Top 10 Home Remedies for Acne: Which Ones Are Effective?

    Acne is a common, pesky skin disease that can cause everything from the occasional pimple to severe, painful breakouts.

    According to the American Academy of Dermatology, up to 50 million Americans are affected by acne every year, with around 85 percent of all people between the ages of 12 and 24 getting at least minor acne at some point.

    In short, acne is extremely common. Perhaps because it’s such a common skin issue, there are countless home remedies for acne that are purported to clear up breakouts and stop acne from coming back.

    Like home remedies for other diseases, not all of the home remedies for acne are backed up by science. However, a few are, with real studies showing that they may help to clear up breakouts and improve your skin.

    Below, we’ve dug into the science behind the most common home remedies for acne to find out which work and which don’t. In certain cases, we’ve also looked at the quality of the research to see which remedies may not be quite as “proven” as they initially seem. 

    Finally, we’ve explained what you can and should do if you’re affected by acne, whether it’s just an occasional pimple or severe acne that affects your confidence.

    Why and How Acne Develops

    Acne develops when your hair follicles, or pores, become clogged due to a buildup of sebum (a type of oil that’s produced by your skin) and dead skin cells.

    As you may know, your skin constantly repairs and regenerates itself through a process known as skin cell turnover. During this process, your skin sheds its old skin cells to replace them with new ones. Over time, these dead skin cells can build up on the surface of your skin. 

    At the same time, the sebaceous glands inside your pores help to protect your skin by secreting an oily substance called sebum. Sebum helps your skin to retain water and plays a major role in shielding it from the elements.

    Your body’s production of sebum is closely associated with your levels of androgen hormones, such as testosterone — a topic we’ve explained in our guide to androgens and acne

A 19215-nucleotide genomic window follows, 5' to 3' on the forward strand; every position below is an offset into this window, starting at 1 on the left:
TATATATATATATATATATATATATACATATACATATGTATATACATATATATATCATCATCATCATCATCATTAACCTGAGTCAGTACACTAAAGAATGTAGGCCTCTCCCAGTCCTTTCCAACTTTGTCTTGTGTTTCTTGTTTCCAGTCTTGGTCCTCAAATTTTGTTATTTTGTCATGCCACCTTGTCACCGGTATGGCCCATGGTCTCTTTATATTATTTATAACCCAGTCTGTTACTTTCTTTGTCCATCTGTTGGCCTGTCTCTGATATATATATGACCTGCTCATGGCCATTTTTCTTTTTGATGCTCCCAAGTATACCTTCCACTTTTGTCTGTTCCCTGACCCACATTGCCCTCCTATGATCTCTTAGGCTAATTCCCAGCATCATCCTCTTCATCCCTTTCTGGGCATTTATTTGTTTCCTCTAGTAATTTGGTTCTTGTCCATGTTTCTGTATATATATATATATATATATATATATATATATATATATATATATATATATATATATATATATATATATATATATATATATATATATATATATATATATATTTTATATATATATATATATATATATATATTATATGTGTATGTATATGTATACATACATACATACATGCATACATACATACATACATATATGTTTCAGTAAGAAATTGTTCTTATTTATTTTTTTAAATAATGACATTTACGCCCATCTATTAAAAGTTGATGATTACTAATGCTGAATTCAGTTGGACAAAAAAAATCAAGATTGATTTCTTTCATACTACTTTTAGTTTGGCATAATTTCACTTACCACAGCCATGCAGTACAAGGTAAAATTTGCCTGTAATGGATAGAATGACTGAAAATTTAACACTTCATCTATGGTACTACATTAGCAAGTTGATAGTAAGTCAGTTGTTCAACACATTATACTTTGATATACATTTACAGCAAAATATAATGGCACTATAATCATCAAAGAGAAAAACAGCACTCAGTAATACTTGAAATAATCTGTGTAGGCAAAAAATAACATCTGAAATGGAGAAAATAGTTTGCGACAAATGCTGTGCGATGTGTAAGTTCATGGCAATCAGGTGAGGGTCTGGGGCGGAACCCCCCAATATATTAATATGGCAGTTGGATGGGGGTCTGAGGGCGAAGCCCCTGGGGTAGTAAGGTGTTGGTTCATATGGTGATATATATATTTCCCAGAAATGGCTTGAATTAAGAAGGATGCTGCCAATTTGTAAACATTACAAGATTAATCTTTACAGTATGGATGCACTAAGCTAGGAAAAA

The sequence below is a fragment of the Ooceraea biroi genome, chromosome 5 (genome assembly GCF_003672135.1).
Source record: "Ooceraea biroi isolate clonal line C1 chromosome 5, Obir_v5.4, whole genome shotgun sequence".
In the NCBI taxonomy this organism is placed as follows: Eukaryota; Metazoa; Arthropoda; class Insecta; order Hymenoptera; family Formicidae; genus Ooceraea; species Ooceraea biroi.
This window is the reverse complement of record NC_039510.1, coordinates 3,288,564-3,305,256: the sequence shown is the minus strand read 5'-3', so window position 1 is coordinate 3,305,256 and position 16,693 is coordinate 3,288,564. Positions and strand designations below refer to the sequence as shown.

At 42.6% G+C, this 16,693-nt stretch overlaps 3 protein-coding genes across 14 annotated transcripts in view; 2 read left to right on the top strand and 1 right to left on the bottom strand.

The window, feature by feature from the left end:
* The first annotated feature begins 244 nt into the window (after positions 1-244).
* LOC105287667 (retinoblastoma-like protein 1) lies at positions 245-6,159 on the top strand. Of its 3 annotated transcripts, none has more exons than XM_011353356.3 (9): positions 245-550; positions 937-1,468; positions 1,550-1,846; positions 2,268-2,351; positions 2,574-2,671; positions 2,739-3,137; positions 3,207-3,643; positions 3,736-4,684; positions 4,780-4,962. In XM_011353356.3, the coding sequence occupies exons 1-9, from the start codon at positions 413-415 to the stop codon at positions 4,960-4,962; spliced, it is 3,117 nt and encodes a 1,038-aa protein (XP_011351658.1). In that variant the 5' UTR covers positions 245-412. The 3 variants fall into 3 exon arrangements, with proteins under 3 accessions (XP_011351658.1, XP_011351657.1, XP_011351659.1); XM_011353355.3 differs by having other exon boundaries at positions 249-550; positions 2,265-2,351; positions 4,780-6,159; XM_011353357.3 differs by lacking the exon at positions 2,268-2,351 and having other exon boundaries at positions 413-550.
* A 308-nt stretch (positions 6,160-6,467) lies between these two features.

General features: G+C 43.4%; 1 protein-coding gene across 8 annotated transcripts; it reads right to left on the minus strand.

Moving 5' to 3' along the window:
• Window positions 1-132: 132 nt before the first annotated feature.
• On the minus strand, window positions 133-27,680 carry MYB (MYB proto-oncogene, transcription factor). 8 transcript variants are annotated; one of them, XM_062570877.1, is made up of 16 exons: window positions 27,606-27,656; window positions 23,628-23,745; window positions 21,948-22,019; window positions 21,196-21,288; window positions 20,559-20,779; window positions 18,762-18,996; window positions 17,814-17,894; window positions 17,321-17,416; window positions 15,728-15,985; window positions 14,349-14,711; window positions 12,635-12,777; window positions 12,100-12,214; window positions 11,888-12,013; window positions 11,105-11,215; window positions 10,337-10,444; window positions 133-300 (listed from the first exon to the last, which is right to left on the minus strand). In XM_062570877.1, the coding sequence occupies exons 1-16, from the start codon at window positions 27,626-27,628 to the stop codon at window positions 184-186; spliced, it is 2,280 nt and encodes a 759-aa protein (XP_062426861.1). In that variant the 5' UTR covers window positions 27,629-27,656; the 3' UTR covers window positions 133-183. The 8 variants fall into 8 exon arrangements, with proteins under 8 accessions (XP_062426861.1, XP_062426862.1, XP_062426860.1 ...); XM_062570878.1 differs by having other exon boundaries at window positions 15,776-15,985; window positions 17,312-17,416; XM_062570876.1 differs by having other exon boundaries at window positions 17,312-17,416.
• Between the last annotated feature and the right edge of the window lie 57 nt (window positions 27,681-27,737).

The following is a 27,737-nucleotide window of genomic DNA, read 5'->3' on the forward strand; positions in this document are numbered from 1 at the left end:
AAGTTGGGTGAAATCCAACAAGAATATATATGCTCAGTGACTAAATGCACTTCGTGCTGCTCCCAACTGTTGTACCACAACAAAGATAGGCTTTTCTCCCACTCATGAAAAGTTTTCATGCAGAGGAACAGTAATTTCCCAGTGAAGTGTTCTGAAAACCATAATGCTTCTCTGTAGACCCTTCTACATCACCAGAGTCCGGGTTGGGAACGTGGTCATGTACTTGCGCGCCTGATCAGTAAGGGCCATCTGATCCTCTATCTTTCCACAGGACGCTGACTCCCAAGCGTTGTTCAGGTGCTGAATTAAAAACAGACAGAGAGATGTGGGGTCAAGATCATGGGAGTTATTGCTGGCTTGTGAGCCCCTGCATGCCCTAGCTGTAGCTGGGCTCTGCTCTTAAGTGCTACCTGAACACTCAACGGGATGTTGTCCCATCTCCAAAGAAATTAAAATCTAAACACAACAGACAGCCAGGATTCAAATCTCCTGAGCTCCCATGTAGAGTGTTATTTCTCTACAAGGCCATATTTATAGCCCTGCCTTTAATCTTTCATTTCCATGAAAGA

When your sebaceous glands produce too much sebum, or too many dead cells build up on the surface of your skin, the combination of these two substances can collect inside your pores and cause them to clog, creating acne.

    When bacteria becomes trapped inside a clogged pore, it can develop into an inflamed, painful acne lesion. 

    All acne treatments, including the most effective home remedies, work by targeting either one or several of the factors responsible for acne: dead skin cells, sebum or bacteria.

    Some work higher up the chain by targeting the hormones responsible for skin cell production or sebum. For example, certain birth control pills — which are often prescribed to treat acne — work by controlling the hormones responsible for sebum production.

    Understanding this process makes it easier to understand how acne treatments work, including some popular home remedies. It can also make it easier to identify when an acne remedy may not be as effective as it sounds. 

    The 10 Most Popular Home Remedies for Acne

    Below, we’ve listed 10 popular home remedies for acne. If you’ve ever searched online for home acne treatments or browsed an acne-focused natural health website, you may have seen some of these before. 

    For each home remedy, we’ve looked at the scientific data to find out whether or not it’s effective and, if it is, how it works.

    Apple Cider Vinegar

    Apple cider vinegar is an extremely popular natural health product that’s promoted for virtually every ailment, from high cholesterol to the symptoms of the common cold.

    Made from fermented apples, apple cider vinegar is something you can buy at just about any supermarket or health store. It’s a common cooking ingredient that’s used for countless meat marinades and sauces. 

    While there’s some evidence that apple cider vinegar has antimicrobial properties, there isn’t much in the way of reputable scientific evidence to support it as a treatment for acne.

    For example, while some of the organic acids in apple cider vinegar have been found to help fight bacterias such as P. acnes, there’s no evidence showing that apple cider vinegar itself is helpful as an acne treatment. 

    On the other hand, there’s some evidence that using apple cider vinegar topically could harm your skin. 

    Apple cider vinegar is quite acidic, with a pH of about two to three. Some people have suffered burns after applying apple cider vinegar directly to their skin based on internet-based skincare advice.